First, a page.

First Time Buyers See Dreams Fade
By Chris O’Malley, CHRISOMALLEY@INDYSTAR.COM
Reprinted With Permission of the Indianapolis Star, Granted March 10, 2004
Rock-bottom interest rates and low-down-payment mortgages have allowed more first - time home buyers to fulfill the American dream in recent years, hut some say the dream has turned to nightmare.
A number of inexperienced buyers now face foreclosure, complaining they didn’t realize the high cost of home ownership everything from adjustable rate mortgages to hidden taxes to construction detects.
Even those who don’t face foreclosure are left with diminished property values when neighbors abandon homes. It’s not about wealth - building. It’s not at all, It’s about future, blighted communities, said Aisha Sabur, a resident of the Eagle Trace neighborhood on the Northwest side,
Builders say the buyers need to take some responsibility in their financial affairs. Beazer Homes’ Crossmann division, which has been targeted by some home buyers and activist groups, says it has been trying to educate its buyers with a program that includes budgeting, taxes, responsible use of credit and the process of applying for a mortgage
But some Northwest side residents who recently went to sell their homes in Eagle Trace and nearby Morningside said appraisal on their homes came in at $20,000 less than what they paid for them only a few years earlier.
Already in foreclosure is Dee Barnes, who lives in the nearby Cooper Point subdivision. Barnes bought a house in 1999. She was surprised that Irwin Mortgage, which her builder recommended, approved a $103,000 mortgage with her then income of about $25,000. Irwin later sold her loan to a national mortgage company, which would not work with her when she fell behind in payments.
The reason: “They basically are telling me I don’t have enough income to maintain the mortgage, “ said Barnes, who said she now earns $4,000 a year more than when she bought the house. “Nobody is looking at the fact of how did I get into the home in the first place?” Irwin said Barnes met FHA loan guidelines to qualify for the loan.
Such scenarios are fueling a debate over just who is responsible for foreclosures and other troubles facing first time buyers.
Momentum is growing to stamp out so called predatory lending involving mortgages. Consumers and community groups met Wednesday night at Glendale Community Center to hear details of House Bill 1229, which would establish a “homeowner protection unit” under the office of the Indiana Attorney General.
The bill sponsored by state Rep. Jeb Bardon, D-Indianapolis, would allow for penalties of up to $15,000 per violation for deceptive lending practices. It also would require the Indiana Housing Finance Authority to provide home ownership training programs and also require a study of predatory lending and Indiana’s high foreclosure rate.
The Association of Community Organizations for Reform Now, a national activist group that represents low and moderate income individuals, levels much of the blame at builders of entry-level homes.
ACORN over the last year has staged protests at builder sales offices. It claims to have shut down for a day a Beazer Homes sales office in Indianapolis by scaring off customers. ACORN points to flyers that Beazer and its low-end subsidiary, formerly called Crossmann Homes, mailed to apartment dwellers in recent years.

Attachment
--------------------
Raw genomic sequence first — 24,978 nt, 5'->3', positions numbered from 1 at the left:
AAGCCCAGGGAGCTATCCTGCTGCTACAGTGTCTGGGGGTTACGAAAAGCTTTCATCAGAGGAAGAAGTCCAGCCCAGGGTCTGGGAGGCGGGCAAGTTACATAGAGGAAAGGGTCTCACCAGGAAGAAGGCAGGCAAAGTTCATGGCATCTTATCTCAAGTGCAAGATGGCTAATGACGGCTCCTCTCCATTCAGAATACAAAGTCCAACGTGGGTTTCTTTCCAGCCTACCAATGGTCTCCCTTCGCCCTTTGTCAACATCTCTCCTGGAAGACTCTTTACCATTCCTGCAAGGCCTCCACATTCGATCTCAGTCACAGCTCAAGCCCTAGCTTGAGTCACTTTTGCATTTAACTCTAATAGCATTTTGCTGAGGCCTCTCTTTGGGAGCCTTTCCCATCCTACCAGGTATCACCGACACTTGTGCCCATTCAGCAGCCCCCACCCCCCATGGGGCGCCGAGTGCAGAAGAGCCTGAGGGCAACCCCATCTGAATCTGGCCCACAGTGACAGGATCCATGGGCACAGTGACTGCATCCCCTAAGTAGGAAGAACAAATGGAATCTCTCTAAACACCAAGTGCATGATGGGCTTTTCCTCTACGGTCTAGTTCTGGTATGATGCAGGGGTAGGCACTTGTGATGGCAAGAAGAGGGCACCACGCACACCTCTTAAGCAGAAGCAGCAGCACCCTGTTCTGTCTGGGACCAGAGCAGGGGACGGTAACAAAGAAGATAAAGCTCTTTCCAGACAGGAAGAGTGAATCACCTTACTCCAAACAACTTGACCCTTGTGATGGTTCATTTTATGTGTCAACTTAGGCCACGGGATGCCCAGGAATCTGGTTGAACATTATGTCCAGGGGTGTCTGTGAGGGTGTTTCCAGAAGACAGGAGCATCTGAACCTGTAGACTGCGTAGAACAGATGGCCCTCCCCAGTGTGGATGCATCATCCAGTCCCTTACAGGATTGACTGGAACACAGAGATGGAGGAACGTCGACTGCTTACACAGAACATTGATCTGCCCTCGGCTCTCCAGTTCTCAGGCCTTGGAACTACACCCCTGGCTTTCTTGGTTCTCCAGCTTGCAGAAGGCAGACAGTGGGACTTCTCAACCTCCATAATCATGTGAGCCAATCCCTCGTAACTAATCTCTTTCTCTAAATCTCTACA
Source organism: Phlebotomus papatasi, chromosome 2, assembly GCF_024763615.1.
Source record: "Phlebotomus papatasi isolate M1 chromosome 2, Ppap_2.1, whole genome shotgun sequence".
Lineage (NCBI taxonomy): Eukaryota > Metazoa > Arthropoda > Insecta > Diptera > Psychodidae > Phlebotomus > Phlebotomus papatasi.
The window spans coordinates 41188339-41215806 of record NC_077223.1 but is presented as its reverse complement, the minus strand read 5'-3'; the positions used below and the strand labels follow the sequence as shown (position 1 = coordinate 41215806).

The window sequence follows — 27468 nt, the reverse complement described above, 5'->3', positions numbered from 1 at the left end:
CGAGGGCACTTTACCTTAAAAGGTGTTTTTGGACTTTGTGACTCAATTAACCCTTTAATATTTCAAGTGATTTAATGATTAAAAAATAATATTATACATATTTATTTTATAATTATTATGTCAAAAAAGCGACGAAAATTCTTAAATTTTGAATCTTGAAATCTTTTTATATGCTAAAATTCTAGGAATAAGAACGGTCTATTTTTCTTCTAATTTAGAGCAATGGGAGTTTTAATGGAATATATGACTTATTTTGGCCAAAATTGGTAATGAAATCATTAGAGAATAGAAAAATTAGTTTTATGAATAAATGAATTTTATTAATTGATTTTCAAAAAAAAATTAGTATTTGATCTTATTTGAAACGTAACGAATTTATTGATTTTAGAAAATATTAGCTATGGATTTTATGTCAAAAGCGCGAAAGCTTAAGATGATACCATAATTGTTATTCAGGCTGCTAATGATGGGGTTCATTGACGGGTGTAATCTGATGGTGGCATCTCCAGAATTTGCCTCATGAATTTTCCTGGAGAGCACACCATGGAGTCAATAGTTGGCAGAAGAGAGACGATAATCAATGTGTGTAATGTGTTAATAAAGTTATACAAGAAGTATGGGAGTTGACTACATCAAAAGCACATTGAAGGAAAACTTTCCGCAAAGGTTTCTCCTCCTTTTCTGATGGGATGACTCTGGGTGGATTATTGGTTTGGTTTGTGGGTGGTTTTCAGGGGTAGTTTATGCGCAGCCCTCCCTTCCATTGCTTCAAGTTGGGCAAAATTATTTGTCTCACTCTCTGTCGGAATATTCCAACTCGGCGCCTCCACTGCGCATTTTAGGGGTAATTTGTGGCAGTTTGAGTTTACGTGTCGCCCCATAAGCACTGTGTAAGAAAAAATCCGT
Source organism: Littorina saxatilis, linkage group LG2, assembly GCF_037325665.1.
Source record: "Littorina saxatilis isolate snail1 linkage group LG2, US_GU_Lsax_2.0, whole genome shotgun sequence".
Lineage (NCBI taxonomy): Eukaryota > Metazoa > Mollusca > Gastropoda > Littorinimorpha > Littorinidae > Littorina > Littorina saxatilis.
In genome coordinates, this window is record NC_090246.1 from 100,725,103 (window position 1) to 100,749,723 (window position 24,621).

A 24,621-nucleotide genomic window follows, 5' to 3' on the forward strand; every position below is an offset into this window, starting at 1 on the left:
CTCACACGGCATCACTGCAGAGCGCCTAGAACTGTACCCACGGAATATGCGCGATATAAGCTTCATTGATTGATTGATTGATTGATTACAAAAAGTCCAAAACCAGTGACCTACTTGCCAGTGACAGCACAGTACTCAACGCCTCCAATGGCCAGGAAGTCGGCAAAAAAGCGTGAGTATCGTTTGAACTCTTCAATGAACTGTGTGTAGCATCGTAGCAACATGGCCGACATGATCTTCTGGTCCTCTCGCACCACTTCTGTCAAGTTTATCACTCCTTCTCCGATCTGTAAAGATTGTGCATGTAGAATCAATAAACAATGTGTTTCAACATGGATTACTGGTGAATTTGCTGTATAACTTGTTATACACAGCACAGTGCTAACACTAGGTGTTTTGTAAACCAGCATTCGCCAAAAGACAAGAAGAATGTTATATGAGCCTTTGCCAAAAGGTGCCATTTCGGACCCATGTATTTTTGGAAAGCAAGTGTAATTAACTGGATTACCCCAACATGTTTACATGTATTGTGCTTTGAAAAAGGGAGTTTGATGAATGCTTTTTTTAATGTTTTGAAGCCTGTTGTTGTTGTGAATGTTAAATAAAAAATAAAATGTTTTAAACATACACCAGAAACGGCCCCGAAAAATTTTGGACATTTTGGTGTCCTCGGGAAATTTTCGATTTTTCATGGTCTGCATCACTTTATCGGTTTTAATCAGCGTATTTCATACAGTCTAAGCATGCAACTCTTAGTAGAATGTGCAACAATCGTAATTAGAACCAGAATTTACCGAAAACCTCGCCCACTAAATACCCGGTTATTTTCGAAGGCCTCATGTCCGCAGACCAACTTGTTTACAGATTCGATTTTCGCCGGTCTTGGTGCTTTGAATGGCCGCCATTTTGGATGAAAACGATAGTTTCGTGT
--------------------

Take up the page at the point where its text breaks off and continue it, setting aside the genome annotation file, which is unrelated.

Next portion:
The ads tout mortgages for roughly the same price of rent. Some ads appeal specifically to those with past bankruptcies and foreclosures and declare that even “disabled veterans, single mothers” might qualify.
“It really sets up first time home buyers to fail,” said Kate Van Winkle, an ACORN organizer in Indianapolis. “We obviously want people in homes, but not at this cost.”
During nearly three years as a foreclosure specialist at Fannie Mae, Mildred Wilkins watched foreclosures in the area rise by about 400 percent.
About 75 percent of those have been new construction, involving properties less than six years old. Much of the problem lies with federal loan programs offered by traditional lenders that were designed to make housing more attainable, said Wilkins, now a consumer advocate and president of http:/www HomeOwnershipMatters. com.
The programs have reduced the down payment required from 10 percent to 3 percent to nothing, in some cases. They also have lowered the acceptable credit scores and raised the debt/income ratios crucial in determining loan eligibility.
A number of these mortgages also offer enticing initial interest rates or “buy-downs” that charge a low late in the first year. But the rate climbs in the second and again in the third, when the rate is locked in for the duration. For example, the mortgage payment would increase $200 a month by the third year of a $162,000 mortgage that started at 4.125 percent and rose to 6.125 percent. For a first-time buyer barely able to afford the initial payments, the increase could he devastating by the third year.
“These loan programs were designed to make housing more affordable, easily attainable and available for everyone,” Wilkins said. “They have succeeded with an astonishing and totally unacceptable side effect, unprecedented foreclosure rates. Indeed, during the third quarter of 2002 Indiana had the highest foreclosure rate in the nation: 2.38 percent of loans in foreclosure versus the 1.15 percent national foreclosure rate.